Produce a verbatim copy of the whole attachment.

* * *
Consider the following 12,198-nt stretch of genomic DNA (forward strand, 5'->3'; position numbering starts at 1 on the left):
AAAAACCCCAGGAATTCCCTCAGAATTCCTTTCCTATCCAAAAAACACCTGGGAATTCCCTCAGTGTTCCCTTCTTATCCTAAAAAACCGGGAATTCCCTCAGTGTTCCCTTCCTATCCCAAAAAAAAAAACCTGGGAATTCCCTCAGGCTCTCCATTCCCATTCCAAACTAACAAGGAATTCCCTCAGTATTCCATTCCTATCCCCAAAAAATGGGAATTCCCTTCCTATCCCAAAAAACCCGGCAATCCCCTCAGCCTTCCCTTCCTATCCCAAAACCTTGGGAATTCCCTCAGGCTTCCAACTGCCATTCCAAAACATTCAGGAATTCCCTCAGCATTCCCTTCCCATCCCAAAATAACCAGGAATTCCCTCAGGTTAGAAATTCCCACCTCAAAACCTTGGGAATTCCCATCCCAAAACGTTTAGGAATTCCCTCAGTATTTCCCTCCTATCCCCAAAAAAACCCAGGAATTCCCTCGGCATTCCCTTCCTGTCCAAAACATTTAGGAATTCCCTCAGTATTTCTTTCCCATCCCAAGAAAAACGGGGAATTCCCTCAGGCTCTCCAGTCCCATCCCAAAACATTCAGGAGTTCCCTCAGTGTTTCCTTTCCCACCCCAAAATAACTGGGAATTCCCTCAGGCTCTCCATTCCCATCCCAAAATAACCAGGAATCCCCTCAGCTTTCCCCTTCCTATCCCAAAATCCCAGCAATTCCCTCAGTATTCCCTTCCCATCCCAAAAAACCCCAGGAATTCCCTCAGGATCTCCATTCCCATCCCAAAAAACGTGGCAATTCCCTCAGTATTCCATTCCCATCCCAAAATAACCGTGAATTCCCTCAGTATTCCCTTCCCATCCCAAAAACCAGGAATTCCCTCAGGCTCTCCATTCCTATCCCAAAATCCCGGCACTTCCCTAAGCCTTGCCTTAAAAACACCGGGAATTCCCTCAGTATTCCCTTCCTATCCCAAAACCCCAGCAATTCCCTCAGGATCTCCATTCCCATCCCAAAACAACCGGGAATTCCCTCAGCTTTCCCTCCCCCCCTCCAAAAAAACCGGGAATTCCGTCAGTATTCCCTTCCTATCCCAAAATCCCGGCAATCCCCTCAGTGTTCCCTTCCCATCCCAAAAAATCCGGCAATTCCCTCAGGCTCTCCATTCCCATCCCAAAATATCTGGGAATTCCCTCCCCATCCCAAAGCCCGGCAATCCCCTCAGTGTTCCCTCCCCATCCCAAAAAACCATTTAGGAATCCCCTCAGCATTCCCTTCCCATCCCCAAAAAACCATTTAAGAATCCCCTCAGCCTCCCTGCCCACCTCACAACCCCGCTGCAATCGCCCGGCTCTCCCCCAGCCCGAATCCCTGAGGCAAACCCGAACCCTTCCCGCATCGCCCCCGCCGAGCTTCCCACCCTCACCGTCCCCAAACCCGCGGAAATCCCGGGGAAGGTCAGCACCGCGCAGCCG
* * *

Consider the following 12,198-nt stretch of genomic DNA (forward strand, 5'->3'; position numbering starts at 1 on the left):
AAAAACCCCAGGAATTCCCTCAGAATTCCTTTCCTATCCAAAAAACACCTGGGAATTCCCTCAGTGTTCCCTTCTTATCCTAAAAAACCGGGAATTCCCTCAGTGTTCCCTTCCTATCCCAAAAAAAAAAACCTGGGAATTCCCTCAGGCTCTCCATTCCCATTCCAAACTAACAAGGAATTCCCTCAGTATTCCATTCCTATCCCCAAAAAATGGGAATTCCCTTCCTATCCCAAAAAACCCGGCAATCCCCTCAGCCTTCCCTTCCTATCCCAAAACCTTGGGAATTCCCTCAGGCTTCCAACTGCCATTCCAAAACATTCAGGAATTCCCTCAGCATTCCCTTCCCATCCCAAAATAACCAGGAATTCCCTCAGGTTAGAAATTCCCACCTCAAAACCTTGGGAATTCCCATCCCAAAACGTTTAGGAATTCCCTCAGTATTTCCCTCCTATCCCCAAAAAAACCCAGGAATTCCCTCGGCATTCCCTTCCTGTCCAAAACATTTAGGAATTCCCTCAGTATTTCTTTCCCATCCCAAGAAAAACGGGGAATTCCCTCAGGCTCTCCAGTCCCATCCCAAAACATTCAGGAGTTCCCTCAGTGTTTCCTTTCCCACCCCAAAATAACTGGGAATTCCCTCAGGCTCTCCATTCCCATCCCAAAATAACCAGGAATCCCCTCAGCTTTCCCCTTCCTATCCCAAAATCCCAGCAATTCCCTCAGTATTCCCTTCCCATCCCAAAAAACCCCAGGAATTCCCTCAGGATCTCCATTCCCATCCCAAAAAACGTGGCAATTCCCTCAGTATTCCATTCCCATCCCAAAATAACCGTGAATTCCCTCAGTATTCCCTTCCCATCCCAAAAACCAGGAATTCCCTCAGGCTCTCCATTCCTATCCCAAAATCCCGGCACTTCCCTAAGCCTTGCCTTAAAAACACCGGGAATTCCCTCAGTATTCCCTTCCTATCCCAAAACCCCAGCAATTCCCTCAGGATCTCCATTCCCATCCCAAAACAACCGGGAATTCCCTCAGCTTTCCCTCCCCCCCTCCAAAAAAACCGGGAATTCCGTCAGTATTCCCTTCCTATCCCAAAATCCCGGCAATCCCCTCAGTGTTCCCTTCCCATCCCAAAAAATCCGGCAATTCCCTCAGGCTCTCCATTCCCATCCCAAAATATCTGGGAATTCCCTCCCCATCCCAAAGCCCGGCAATCCCCTCAGTGTTCCCTCCCCATCCCAAAAAACCATTTAGGAATCCCCTCAGCATTCCCTTCCCATCCCCAAAAAACCATTTAAGAATCCCCTCAGCCTCCCTGCCCACCTCACAACCCCGCTGCAATCGCCCGGCTCTCCCCCAGCCCGAATCCCTGAGGCAAACCCGAACCCTTCCCGCATCGCCCCCGCCGAGCTTCCCACCCTCACCGTCCCCAAACCCGCGGAAATCCCGGGGAAGGTCAGCACCGCGCAGCCG